BANGKOK — Muslim separatists in southern Thailand have beheaded nine persons in recent weeks, employing a gruesome new strategy that the nation’s interior minister thinks they have “copied from the violence in Iraq.”
The stomach-churning practice, used by Iraqi terrorists in an effort to weaken the will of American and other Western supporters of the new government, also has been taken up by extremists in Afghanistan, where six soldiers were found beside their severed heads over the weekend.
Afghan terrorists also claimed to have beheaded a missing American soldier in Afghanistan, but U.S. officials said they had no evidence to support the claim.
The latest beheading in Thailand occurred Tuesday after assailants with assault rifles ambushed a police sergeant major on a motorcycle as he left his home in the Yarang district of Pattani province, officials said. After fatally shooting him, one of the attackers decapitated the corpse with a machete.
In a similar attack June 29, a 57-year-old construction worker was approached by two men on a motorcycle and held at gunpoint. As his construction team watched in horror, he was shot in the head and then decapitated with a machete.
Other beheadings include a rubber-plantation worker, a retired Buddhist teacher, a couple from Laos, a cloth vendor and other civilians.
The string of beheadings has rattled security forces, which a government-appointed commission recently accused of “dereliction of duty” after 78 Muslim civilians suffocated in army trucks. The commission also accused the authorities of using “excessive force” to kill 31 armed rebels in a mosque.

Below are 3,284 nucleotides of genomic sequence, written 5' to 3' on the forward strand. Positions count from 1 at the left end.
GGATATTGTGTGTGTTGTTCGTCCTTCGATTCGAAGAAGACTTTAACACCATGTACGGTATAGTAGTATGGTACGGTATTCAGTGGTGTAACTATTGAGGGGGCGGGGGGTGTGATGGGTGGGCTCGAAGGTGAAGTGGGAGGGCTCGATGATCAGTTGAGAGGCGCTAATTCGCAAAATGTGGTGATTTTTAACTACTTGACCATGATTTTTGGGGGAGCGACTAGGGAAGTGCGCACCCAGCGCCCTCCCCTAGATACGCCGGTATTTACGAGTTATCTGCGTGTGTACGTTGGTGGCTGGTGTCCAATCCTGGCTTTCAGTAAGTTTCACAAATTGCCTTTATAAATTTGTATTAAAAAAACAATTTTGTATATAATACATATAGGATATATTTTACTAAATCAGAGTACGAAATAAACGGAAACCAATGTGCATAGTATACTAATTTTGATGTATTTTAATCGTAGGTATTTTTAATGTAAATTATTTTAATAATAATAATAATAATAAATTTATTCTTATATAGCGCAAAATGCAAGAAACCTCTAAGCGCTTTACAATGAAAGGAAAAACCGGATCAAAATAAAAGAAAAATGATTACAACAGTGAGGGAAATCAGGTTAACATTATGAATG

“We are really concerned about the beheadings because it is so brutal,” Interior Minister Chidchai Vanasathidya told reporters. “Our intelligence has found it was copied from the violence in Iraq.”
In Kabul, the Afghan capital, authorities yesterday reported the decapitated bodies of six police officers kidnapped by Taliban extremists were found Saturday in Helmand province near the Pakistan border.
“Six policemen were beheaded yesterday; it was a very brutal act,” provincial governor Sher Mohammad Akhundzada told Reuters news agency, adding that government forces were searching for those responsible.
Taliban spokesman Abdul Latif Hakimi had claimed on Saturday that his organization had beheaded a missing Navy SEAL, the only unaccounted-for member of a four-man reconnaissance team that went missing in eastern Kunar province.
U.S. military spokeswoman Lt. Cindy Moore said that she had no information to support the Taliban claim and that authorities still were searching for the missing commando.
“We are always hopeful,” she said.
In Thailand, the nine beheadings have spanned a five-week period and served to traumatize officials and civilians in the south.
For the past 18 months, Buddhist-majority Thailand has been steadily losing the battle against ethnic Malay Muslim separatists who have become increasingly secretive, sly and successful in bombing, burning and shooting military and civilian targets on a near-daily basis.
Since January 2004, at least 790 persons have died and 1,217 have been wounded in fighting between Muslim militants and Thai security forces, police said. Many of the dead and injured have included Buddhist monks, teachers, plantation workers, businessmen and shopkeepers.
Thai officials told visiting Defense Secretary Donald H. Rumsfeld in June that there was no evidence that Osama bin Laden’s al Qaeda — or other foreign Islamists — are operating in the south.
Thai officials insist that the fight is not a religious feud between Muslims and Buddhists, but instead involves southern Muslims who have been alienated by years of perceived injustice, discrimination, poverty and neglect by Bangkok.
Islamist slogans and tactics used by al Qaeda and its allies, apparently have inspired Muslim separatists, bolstering their bid for an independent homeland.